Studies in Genesis 3
And he said, “I heard the sound of you in the garden, and I was afraid, because I was naked, and I hid myself.” (Genesis 3:10 ESV)
Adam was terrified. He had a word for what he was feeling. “Afraid.” This is the first time this word is used in Scripture. Afraid means to dread, to revere, to stand in awe, to terrify. It is a legitimate emotion one who has rebelled against God should feel when coming into His presence. We are admonished throughout Scripture to fear God, both as our Creator and our Judge. Adam was afraid because he was coming into the presence of God having just sinned and rebelled against Him.
But Adam gives a different reason for his fear. He declares his fear comes from his nakedness. It is a slightly different word than the one used by God before they rebelled. And the man and his wife were both naked and were not ashamed” (Genesis 2:25 ESV). Here, naked means bare and describes their state of being. They are not only unclothed before God and each other but they also have nothing to hide. God describes their nakedness within their environment as they “were not ashamed.” They were secure in their home.
After the fall, when Adam comes into God’s presence he is ashamed. He has something he wants to hide. He has a secret he does not want God to know. He is not bare. He is naked. He does not mention the poor attempt at making an apron, which had probably fallen apart by this time.
Adam withdrew himself from sight because he could not cover himself adequately to feel secure. He was forced into hiding, not by God who wanted him to present himself, but by his own guilt which would not allow him to stand openly before God.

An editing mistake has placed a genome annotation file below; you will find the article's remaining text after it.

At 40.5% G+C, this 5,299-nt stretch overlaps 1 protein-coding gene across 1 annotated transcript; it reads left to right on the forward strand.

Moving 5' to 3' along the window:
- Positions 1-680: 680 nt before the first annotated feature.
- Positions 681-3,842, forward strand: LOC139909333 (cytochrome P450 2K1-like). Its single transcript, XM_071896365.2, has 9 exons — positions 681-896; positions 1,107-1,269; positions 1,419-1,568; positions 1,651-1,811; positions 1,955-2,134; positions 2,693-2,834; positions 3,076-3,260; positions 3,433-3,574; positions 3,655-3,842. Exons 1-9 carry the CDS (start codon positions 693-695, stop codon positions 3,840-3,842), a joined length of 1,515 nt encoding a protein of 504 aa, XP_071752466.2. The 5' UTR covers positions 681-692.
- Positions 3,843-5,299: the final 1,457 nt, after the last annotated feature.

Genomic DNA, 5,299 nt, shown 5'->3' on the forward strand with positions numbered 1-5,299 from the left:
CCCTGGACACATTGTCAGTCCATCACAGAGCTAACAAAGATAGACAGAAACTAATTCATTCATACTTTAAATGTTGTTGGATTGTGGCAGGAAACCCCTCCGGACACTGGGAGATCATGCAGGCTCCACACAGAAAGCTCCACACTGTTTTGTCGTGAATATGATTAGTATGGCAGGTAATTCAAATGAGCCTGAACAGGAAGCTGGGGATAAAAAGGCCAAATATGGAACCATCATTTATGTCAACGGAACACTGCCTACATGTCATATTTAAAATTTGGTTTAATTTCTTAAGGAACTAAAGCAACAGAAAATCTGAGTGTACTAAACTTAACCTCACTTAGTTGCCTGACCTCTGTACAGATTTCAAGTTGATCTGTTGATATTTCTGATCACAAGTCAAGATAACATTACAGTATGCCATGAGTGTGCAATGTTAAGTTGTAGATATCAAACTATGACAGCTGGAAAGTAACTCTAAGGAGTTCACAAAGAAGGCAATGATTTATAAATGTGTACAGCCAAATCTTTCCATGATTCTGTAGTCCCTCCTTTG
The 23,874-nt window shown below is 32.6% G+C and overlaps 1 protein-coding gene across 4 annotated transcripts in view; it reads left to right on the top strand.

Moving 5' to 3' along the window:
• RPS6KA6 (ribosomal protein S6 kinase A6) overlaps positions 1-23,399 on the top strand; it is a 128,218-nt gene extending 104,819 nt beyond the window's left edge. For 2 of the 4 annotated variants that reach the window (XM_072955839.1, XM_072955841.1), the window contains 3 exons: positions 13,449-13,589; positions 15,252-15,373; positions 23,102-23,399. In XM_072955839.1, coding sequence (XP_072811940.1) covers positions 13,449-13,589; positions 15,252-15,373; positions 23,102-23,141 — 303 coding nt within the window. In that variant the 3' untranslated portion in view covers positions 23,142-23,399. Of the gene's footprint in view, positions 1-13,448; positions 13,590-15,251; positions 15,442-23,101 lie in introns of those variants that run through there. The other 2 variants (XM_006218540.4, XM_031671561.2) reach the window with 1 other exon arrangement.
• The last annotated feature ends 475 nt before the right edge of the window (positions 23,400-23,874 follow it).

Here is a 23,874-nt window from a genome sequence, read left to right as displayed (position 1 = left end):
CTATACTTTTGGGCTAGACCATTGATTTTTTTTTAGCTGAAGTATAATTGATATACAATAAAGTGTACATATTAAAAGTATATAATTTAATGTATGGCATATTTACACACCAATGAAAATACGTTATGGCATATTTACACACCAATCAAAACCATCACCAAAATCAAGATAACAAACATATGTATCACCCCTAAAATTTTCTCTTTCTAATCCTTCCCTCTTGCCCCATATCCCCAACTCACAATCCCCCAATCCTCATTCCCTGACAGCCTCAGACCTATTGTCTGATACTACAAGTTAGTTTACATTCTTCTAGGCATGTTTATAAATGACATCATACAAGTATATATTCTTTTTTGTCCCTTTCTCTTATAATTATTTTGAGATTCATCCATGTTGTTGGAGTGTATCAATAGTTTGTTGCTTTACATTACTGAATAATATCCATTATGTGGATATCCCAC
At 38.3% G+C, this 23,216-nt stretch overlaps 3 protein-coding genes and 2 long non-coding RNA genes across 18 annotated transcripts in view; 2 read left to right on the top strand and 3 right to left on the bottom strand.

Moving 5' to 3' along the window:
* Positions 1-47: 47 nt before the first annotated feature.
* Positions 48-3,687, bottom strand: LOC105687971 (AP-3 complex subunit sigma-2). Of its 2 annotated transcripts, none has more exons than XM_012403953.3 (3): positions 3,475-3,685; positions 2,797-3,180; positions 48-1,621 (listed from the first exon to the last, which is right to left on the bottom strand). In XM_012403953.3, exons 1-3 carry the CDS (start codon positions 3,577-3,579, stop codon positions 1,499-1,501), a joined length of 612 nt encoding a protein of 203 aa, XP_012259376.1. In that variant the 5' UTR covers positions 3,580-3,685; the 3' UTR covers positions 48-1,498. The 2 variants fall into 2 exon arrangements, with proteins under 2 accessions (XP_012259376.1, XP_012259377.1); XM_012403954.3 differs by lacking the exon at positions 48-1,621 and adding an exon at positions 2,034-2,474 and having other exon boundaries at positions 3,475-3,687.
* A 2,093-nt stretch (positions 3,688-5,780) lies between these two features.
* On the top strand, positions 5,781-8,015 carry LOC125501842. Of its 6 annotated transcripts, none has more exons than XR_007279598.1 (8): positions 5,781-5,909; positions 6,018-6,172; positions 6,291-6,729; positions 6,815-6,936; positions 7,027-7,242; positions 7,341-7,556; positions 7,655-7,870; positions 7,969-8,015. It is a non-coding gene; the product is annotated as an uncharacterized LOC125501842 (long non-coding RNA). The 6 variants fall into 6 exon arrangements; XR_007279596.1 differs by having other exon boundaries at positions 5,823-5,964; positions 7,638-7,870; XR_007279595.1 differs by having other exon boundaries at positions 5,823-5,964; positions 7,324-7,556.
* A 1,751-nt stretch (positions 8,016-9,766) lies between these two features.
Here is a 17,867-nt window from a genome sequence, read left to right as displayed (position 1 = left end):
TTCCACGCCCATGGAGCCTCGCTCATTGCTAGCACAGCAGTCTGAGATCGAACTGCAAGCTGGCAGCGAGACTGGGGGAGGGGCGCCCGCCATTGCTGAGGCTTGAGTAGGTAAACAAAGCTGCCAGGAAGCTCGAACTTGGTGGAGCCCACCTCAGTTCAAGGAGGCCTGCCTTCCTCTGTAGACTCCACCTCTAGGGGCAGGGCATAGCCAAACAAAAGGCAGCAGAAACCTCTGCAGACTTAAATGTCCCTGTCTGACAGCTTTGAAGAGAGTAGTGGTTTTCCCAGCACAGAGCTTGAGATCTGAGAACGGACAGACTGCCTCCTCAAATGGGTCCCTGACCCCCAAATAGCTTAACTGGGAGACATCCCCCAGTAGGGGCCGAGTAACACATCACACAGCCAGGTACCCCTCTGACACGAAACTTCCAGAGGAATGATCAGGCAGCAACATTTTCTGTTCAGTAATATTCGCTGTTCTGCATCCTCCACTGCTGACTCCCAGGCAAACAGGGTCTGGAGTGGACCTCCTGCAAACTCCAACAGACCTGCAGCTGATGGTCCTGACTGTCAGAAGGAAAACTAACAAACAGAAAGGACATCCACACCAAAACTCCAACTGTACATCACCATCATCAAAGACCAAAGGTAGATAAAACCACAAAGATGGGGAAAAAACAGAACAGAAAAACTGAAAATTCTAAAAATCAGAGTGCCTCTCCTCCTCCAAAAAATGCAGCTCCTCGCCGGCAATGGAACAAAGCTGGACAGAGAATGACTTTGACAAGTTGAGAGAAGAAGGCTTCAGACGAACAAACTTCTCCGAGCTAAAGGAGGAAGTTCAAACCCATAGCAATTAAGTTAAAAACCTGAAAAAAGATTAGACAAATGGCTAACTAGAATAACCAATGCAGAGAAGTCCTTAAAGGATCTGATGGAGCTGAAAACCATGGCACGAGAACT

Adam’s explanation of being afraid to stand before God is an excuse meant to divert attention away from the true reason. He knew God well enough to know He is all powerful and all knowing. Still, he offered an excuse to God, a dishonest attempt to make himself less guilty before the One who declares guilt. There is no reason to declare innocence. In his innocent nature, Adam could walk bare before the world and have no fear. His shield and protection was God and he did not know he needed protection from anything. Adam was given dominion over the world. He was God’s authority over the Earth. Nothing on the Earth could challenge his authority. Though inhabiting an earthly creature, the snake, the Deceiver was not of the world, yet was still a creation of God. Adam knew his authority. So, for him to offer an excuse for hiding shows not only his relationship with God was compromised but also his authority over the Earth.
I have heard it said that “an excuse is the skin of a reason stuffed with a lie.” None of Adam’s words are lies. But, his response is still not true. Instead of saying “I ate the fruit you forbade” and “I do not want to face you because I am ashamed,” Adam offered a half truth, “I was afraid, because I was naked, and I hid myself” (Genesis 3:10 ESV). Lies are subtle, hidden within partial truth, designed to divert attention. Repentance is not soft but hard, designed to break the resistant will and conform it to God’s will. Adam was afraid and felt remorse because he got caught. Repentance fully faces wrong done while remorse hides behind excuses.